In the embodiment of FIG. 4, the plastically-deformable body is a rolled up band or a rolled up rod 23, one of whose ends is connected with the belt eye 1 and the other of whose ends is broadened into an end abutment. The member 3, fixed to the vehicle frame, has a connecting bolt 25 and a casing 24, of circular cross-section, surrounds the bolt 25 and has an exit opening 27 which forms the deforming tool. In this way, the whole attachment device can be constructed so as to have a relatively small dimension in the direction of the belt axis.
The two-stage acting attachment device of FIG. 5 has a fixing member 4'" which is to be articulated to the vehicle; a plastically-deformable body 2, bent into a U-shape is pivotally mounted in the attachment member 4'"in such a way that the pivot axis lies in the plane containing the U-shape, i.e., runs across FIG. 5 from left to right. In this manner, a double link is formed which enables the attachment device to adjust itself exactly into the direction of tension when required. The U-shaped bent, plastically-deformable body 2 is made of structural steel, and its part which is provided for deformation is acted upon by two pairs of bolts 17 formed of tool-steel, which bolts are inserted in an undeformable intermediate piece formed as a casing 4. The ends of the limbs of the U-shaped plastically-deformable body 2 are thickened in such a manner that they form abutments which come to rest on the bolts of both pairs of bolts 17 at the end of the deformation path. A second plastically-deformable body 2', bent in a similar U-shape, lies between the limbs of the first plastically-deformable body 2; three steel bolts 17' are provided at the other end of the casing 4 for the deformation of the second plastically-deformable body 2', with the middle bolt 17' lying in the middle between the limbs of the body 2'. The ends of the limbs of the plastically-deformable body 2' are connected with the belt eye 1, while the other end of the plastically-deformable body 2' is widened in such a manner that is forms an abutment which limits the deformation path by coming up against all three bolts 17'.
The cross-section of the plastically-deformable bodies 2 or 2' can be round or quadrilateral. If they are deformed by steel bolts, the deformation occurs in diametrically opposite sides with round cross-sections, while with quadrilateral cross-sections both with tools formed of steel bolts as well as with those tools which, as in FIG. 3, are formed by a round opening, the deformation takes place at the corners of the cross-section. In this way, larger dimensional tolerances can be permitted without this having a notable effect upon the deformation forces.
The graph of FIG. 6 shows schematically the variation of the damping force 29 along the length of the deformation or damping path 28 in a two-stage damping device corresponding to FIG. 3 or FIG. 5. There is first a steep increase 30 in the damping force which reaches a maximum 31 after a very short damping path, the straight line portion of this increase being due entirely to the elastic stretch in the whole attachment device. Following this maximum, the damping force 29 falls to a value 32 which it holds unchanged for a longer damping path. The maximum 31 depends upon the angle between the plastically-deformable body and the deforming tool and results from overcoming static friction and changing over to dynamic friction. If this angle is chosen as indicated above, the excess value of the maximum 31 over the normal value 32 of the damping force remains negligibly small. On further travel along the deformation path, a further increase 33 occurs in the damping force 29 as a result of the beginning of the second damping stage; this increase 33 rises to a maximum value 34 and then sinks to a constant value 35 for the remainder of the damping path 28. The maximum value 34 and the following normal value 35 correspond to the values 31 and 32 which have been discussed above.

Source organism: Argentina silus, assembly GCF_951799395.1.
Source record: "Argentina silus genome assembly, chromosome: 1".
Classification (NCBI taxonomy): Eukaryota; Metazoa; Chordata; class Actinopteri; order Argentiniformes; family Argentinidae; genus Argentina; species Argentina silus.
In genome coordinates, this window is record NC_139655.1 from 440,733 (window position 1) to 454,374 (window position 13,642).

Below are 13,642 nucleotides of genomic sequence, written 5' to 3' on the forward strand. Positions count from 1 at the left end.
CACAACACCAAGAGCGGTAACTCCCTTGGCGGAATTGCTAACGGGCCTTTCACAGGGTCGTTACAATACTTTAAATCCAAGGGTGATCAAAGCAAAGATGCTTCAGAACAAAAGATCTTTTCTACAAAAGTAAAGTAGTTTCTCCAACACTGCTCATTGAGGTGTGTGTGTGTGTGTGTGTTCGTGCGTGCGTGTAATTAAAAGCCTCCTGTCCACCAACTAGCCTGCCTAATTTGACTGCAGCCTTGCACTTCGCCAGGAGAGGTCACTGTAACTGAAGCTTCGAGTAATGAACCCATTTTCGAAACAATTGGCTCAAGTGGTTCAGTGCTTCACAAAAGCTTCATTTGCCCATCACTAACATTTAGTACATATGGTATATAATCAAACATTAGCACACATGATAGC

FIG. 7 shows the incorporation of the plastically-deformable body 2 with a deformation tool formed as a round belt 17. This representation has been chosen in order to show the position of the angle α between the body 2 and the belt 17, which angle is important for the invention. The deforming tool 17 has a circular cross-section. Left of the tool 17, the plastically-deformable body 2 still has its full, undeformed cross-section 36, while to the right of the belt 17, the reduced cross-section 37 can be seen. An imaginary line 38 corresponds to half the cross-section of difference between the cross-sections 36 and 37. The line 38 intersects the circumference 39 of the deforming tool 17 at a point 40. The tangent at the point 40 makes the average deformation angle α with the line 38; in the manner suggested in accordance with the invention, the angle α should lie between 5° and 30° and particularly between 10° and 30°. This relatively large range for the choice of the angle α has the further advantage that one can have the belt 17 at different distances apart without leaving this angular range, and thereby achieve differing damping forces.
The "means for reducing the effect of static friction" shown in FIG. 1, for instance the bumps or knobs 6 or the lands 6', are applied to the initial part of the stem in the embodiments of any of FIGS. 2 to 5.
The effect of static friction depends on the relationship between the deforming tool and the plasticially deformable body and thus the deformation angle α. The means for reducing the effect static friction are applied to either the tool or the body depending on the desired deformation angle α.